From a creative standpoint, I’ve never really given it any thought. I just do what I do because I love it. Now, have I ever wondered if my writing was good enough to be published? Yes, I used to. But not so much any more. I was in a writing workshop for a couple of years and I spent a lot of time working on the craft of writing. It was a very humbling experience, but like with anything else, it got better with practice. And for the longest time I doubted if I would ever be good enough. As for “distinguishing myself,” I’m releasing my first novel as an e-book. I designed the cover and made the book trailer myself. So I’m certainly curious as to how the marriage of my various creative outlets will be received.
Will I distinguish myself, let’s see what happens. 🙂
Rejection can be hard but over the years I’ve managed to get some perspective. When it comes to the creative arts, it’s a very subjective world. I’ve had wonderful rejections from editors that said they loved the writing and would have acquired a book like mine a few years ago, but they’re looking for something different right now. I’ve had editors not identify with any of the characters, yet others love them. So when it comes to success in the creative world, I think it’s a lot about timing–having the right project land in the right person’s lap at the right time. And until that happens, you continue doing what you do and enjoy it.
I write because I love it, not because I have to. And fortunately I don’t rely on my creative outlets to pay the bills, so that takes a lot of stress out of it. As for motivation, there have been some very supportive people in my life and I have the most wonderful agent who has stood behind me all the way. Her confidence in me and my writing has been a significant boost.
I often wonder about the similarities and differences creative people have in terms of though processes. How would you describe your creative process? How does your mind work?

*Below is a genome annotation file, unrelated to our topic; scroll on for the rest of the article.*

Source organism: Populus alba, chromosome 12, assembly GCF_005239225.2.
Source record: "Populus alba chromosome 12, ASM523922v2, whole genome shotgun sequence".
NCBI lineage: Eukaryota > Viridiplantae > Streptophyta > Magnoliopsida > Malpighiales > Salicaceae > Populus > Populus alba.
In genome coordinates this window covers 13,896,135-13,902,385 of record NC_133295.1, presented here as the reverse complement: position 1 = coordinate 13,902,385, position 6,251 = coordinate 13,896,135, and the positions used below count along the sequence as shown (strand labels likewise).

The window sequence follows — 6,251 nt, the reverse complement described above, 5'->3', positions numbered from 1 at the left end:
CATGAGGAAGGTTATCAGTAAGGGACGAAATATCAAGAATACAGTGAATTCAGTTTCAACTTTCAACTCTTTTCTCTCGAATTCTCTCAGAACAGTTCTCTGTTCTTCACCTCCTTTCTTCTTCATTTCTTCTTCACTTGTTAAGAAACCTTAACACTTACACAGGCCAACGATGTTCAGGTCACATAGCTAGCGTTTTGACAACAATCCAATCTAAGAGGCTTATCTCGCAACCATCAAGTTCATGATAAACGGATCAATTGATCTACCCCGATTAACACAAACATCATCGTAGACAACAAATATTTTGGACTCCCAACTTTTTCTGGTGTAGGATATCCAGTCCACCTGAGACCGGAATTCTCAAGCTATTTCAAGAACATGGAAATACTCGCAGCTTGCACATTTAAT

Good question. In the beginning, I don’t plan my projects. I just sit in front of the keyboard and see where my fingers take me. I’ve started projects that I’ve abandoned and others that I’ve completed. I’ve often thought of my fingers as channeling some unseen muse because I’m always surprised at what appears on the screen. Characters will introduce themselves or they’ll do things that are completely unexpected, and what’s exciting for me is that it’s like I’m reading someone else’s novel for the first time. It’s great.
Later comes the hard part, and that’s taking what I’ve started and molding it into a more coherent story. Sometimes I have to kill off characters that I’ve come to really like, but it needs to be done for the sake of the story. Despite how hard that may be, I really enjoy it. I love the editing process.
What are the top three characteristics of a highly creative person, in your opinion?
First, I suppose you must love what you’re doing. When it becomes work, it’s not creative anymore.
Second, I guess would be sacrifice. You must be willing to sacrifice some things in life in order to follow your creative pursuit, but I don’t think it needs to be significant. We need to live our lives and quite honestly, life offers so much inspiration for the creative process. There’s so much to draw upon around us in the things we do and the people we interact with.
So that brings me to the third characteristic: the desire to live life to the fullest. Without that, what’s it all for?
I know a lot of people that start one thing, move to the next, and so on, and never see anything finished. I’m not exactly sure why they don’t see it through. A lot of people start writing and sometimes that sacrifice element isn’t strong enough and they abandon it. It takes a lot to see the creative process through to the end. Or maybe some people are so creative they move to the next thing without needing to see it finished. Maybe those of us that see it through to completion aren’t the creative ones at all. Maybe we’re too focused on the ends versus the means. 🙂